By Dr. Kuhu Roy

After his mother, Nani’s, unfortunate demise, Kaale Mamu/Kaalu/Kaalu Mama feared for his life, given his loneliness. Old age is no different for stray dogs than it is for us human beings. Ghungru Lal, who used to be his mother’s subordinate, migrated with his human family back to the village. The only moment of happiness in Kaalu’s life, was the ten minutes Maa spent with him every day to look after and feed him. In just two claps, he would appear out of the blue, wagging his tail. He was a frugal eater and his age advanced further, food became of his little interest. He would dash back to hiding before Maa left his spot.

Two months down the line after his mother’s death, Kaale Mamu developed a wound in his back. Two consecutive days of on the spot treatment (veterinary doctor guided) later, Kaale Mamu disappeared. None of the local residents had any idea where he was. The only silver lining, they had known us for years and would inform us first rather than blindly send the dog to a shelter. The first two rounds of search were done by Maa, covering 50 kilometres to and fro each time, but to no avail. The second round I did, in the afternoon, again to no leads. My hands pained as I kept clapping incessantly, but Kaalu would just not appear. Where was he? What had happened to him?


I decided to do another round in the evening as Kaalu could not have vanished into the thin air. An hour of clapping later, my eyes flooded with tears and I cried while no one around could watch. Kaalu was just not there. It is then, one of the local residents was returning from the office, he said, “Madam, did you find him?” “He is just not there.” “Wait, let me go and check.” His optimism at that point was in stark contrast with my disappointment over the fruitless search.


Half an hour later, when the sun had almost set, the local resident screamed jubilantly, “Madam, he is here!” He pointed towards an old dilapidated house that was locked while its main door was ajar. With a sudden rush of energy in my feet, I dashed off. There, lying inside, was a lanky jet black dog, with a frosted face and chocolate eyes, that were not even blinking. Was he dead? I said, “Kaalu, Kaalu.” There was no response. He blinked a minute later. He was alive. It went without saying, he had no energy whatsoever to even get up. But how had he managed to get inside a locked house? It turned out, the back entrance of the house had a small hole in its door from which a dog could easily sneak in, but a human could not. The back door entry was actually not possible otherwise as well as there was a dense patch of overgrown shrubs and mini trees, as a result of monsoon rain.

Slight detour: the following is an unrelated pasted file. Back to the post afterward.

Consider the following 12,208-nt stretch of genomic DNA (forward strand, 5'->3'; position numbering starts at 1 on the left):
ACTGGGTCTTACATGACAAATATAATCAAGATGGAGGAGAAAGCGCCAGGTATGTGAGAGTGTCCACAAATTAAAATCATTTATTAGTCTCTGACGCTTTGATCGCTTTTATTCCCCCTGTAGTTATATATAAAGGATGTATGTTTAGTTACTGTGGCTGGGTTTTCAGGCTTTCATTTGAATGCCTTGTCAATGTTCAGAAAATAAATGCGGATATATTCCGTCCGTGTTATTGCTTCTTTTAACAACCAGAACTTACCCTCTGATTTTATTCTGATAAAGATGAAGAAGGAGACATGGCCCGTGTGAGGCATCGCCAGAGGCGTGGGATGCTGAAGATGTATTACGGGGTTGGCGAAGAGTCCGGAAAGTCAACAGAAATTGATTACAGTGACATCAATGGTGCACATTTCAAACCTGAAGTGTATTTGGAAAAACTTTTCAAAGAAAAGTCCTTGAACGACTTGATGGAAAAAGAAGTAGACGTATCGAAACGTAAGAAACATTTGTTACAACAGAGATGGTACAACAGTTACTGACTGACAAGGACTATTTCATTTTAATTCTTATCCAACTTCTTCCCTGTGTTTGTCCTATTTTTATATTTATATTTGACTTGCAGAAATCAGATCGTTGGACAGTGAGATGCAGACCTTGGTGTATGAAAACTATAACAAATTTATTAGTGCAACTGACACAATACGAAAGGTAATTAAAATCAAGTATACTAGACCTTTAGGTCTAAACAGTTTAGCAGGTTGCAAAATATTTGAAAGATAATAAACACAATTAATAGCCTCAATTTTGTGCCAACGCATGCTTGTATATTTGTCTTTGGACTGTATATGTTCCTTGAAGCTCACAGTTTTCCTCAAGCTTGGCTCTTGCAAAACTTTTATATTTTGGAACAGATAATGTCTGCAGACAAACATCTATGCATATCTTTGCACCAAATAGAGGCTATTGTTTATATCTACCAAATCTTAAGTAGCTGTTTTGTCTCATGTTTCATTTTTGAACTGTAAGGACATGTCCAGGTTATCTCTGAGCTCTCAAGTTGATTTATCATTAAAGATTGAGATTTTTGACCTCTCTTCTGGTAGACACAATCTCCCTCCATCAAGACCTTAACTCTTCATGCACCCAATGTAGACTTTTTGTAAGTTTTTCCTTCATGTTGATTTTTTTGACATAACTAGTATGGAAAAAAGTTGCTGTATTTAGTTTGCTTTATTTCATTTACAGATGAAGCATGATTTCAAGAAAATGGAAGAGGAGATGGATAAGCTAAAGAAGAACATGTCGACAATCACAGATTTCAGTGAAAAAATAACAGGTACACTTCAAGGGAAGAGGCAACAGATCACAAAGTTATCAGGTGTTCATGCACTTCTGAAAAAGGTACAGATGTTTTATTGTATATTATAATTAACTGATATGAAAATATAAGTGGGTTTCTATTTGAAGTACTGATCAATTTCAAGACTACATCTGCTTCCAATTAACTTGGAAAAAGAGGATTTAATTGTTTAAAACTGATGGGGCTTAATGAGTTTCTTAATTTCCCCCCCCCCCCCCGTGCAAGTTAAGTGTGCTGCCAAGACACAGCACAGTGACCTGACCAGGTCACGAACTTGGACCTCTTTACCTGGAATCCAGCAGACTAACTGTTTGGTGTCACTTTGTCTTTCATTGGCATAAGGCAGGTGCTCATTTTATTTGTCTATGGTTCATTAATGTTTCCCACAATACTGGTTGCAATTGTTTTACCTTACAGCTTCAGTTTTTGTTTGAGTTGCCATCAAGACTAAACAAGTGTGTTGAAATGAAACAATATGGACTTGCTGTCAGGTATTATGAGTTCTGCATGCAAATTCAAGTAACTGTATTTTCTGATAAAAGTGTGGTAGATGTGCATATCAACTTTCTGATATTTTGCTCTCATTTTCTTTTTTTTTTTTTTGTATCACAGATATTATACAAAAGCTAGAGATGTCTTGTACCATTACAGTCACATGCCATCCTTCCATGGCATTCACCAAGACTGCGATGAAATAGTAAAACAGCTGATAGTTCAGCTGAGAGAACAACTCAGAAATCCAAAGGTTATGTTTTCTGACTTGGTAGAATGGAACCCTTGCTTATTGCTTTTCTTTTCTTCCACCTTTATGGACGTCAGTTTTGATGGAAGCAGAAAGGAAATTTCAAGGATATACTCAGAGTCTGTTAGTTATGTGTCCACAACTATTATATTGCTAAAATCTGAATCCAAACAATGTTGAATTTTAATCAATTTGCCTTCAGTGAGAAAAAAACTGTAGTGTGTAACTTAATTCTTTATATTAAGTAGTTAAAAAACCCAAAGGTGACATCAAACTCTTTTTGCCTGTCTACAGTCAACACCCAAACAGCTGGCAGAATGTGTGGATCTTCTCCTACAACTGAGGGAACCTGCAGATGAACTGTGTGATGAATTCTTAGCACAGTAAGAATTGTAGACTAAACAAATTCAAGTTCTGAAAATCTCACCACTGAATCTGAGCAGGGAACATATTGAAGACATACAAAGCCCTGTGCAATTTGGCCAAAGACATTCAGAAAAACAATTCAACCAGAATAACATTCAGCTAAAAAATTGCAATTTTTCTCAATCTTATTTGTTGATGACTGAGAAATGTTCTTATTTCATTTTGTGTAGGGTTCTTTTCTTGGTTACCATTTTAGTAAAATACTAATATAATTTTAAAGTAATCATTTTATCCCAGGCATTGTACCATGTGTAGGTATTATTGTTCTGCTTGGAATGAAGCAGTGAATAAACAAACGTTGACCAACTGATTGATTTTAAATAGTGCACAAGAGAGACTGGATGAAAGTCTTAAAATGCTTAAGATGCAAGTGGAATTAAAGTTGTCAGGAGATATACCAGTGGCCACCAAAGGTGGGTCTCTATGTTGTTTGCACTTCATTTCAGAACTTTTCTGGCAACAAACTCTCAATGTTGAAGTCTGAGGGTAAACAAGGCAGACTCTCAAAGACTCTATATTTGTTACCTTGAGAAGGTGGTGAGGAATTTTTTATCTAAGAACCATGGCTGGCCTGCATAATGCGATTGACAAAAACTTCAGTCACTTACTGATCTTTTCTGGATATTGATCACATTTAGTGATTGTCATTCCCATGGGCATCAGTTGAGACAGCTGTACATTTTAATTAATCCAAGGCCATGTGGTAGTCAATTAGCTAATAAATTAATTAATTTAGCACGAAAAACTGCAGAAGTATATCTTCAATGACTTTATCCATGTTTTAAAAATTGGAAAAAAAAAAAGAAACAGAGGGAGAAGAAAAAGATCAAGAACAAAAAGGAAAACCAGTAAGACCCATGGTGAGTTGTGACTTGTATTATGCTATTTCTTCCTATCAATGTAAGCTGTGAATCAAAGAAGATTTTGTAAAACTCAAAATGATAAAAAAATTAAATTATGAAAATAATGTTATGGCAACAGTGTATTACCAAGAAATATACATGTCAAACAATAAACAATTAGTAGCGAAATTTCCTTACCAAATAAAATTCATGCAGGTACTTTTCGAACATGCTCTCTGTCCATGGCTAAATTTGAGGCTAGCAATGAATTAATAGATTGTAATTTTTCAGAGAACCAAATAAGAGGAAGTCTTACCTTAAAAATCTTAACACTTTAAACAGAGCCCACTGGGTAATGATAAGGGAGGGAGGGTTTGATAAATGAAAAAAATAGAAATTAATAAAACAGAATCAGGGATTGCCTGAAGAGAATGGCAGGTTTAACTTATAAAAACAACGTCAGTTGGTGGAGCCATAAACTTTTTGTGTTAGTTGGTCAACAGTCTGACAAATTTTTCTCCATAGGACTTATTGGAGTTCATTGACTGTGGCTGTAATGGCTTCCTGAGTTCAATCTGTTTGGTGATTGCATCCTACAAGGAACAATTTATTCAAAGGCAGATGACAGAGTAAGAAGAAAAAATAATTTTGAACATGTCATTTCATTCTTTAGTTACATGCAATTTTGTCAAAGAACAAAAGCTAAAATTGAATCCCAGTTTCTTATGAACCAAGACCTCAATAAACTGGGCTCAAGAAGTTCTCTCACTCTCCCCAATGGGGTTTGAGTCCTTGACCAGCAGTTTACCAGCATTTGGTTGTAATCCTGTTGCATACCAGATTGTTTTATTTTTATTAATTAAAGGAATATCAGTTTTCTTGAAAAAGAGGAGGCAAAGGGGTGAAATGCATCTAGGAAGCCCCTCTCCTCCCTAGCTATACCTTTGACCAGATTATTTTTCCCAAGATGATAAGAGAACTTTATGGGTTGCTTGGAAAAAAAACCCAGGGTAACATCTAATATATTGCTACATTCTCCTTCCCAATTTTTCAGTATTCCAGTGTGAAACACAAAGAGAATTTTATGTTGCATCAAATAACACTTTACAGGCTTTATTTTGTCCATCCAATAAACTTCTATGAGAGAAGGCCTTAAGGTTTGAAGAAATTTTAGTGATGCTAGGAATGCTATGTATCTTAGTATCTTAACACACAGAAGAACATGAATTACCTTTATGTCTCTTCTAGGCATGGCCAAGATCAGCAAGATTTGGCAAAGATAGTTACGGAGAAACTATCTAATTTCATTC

Then, the greatest question was, how to get Kaalu out? It was getting dark and there was no electricity in that old house. That would only complicate retrieving him. Right at the entrance was a big lock. There was no other option, but to break it open, if Kaalu had to be saved. I ended up doing the first door break of my life with help from local residents and the autorickshaw driver. Kaalu was in no shape to protest. I lifted him and dashed off to the auto and told the autorickshaw driver to rush to the clinic. I thanked the local residents for their support, without which retrieving Kaalu would not have been possible at all.


On the way, I dialed the vet and requested for a priority check for an emergency case I was rushing to him. All during the twenty-five minutes journey to the clinic, Kaalu was calm, but there was a lot of rumbling noise from his chest and stomach. As soon as we reached the clinic, I sent the autorickshaw driver inside to inform the vet we had arrived and to allot us a table ASAP. The vet signaled to wait for five minutes. In that time period, Kaalu had a fit and he began to howl. I freaked out.

In two minutes, we were taken inside. “He appears to be a very old dog, Madam.” “Yes, doctor. He is 2007 born. He hid himself for two days in an old house and I retrieved him a while ago after breaking open a door. Please help him.” The vet took temperature and immediately assembled the material to begin Kaalu’s IV. He inserted the needle and the infusion began with add ons injected in the bottle. Kaalu was calm upto four hundred ml of infusion and then he had another fit infront of the vet. He screamed in agony and the vet and I tried to calm him down. “What to do about the fits, doctor?” “Does he have a history of fits?” “No, not at all. He was perfectly fine until two days ago and then he disappeared.” “Then, maybe it is the hypoglycemia. Madam, let us wait and watch, we will take a blood sample tomorrow morning and see what it is. I have a hunch his heart is involved, given his advanced age.”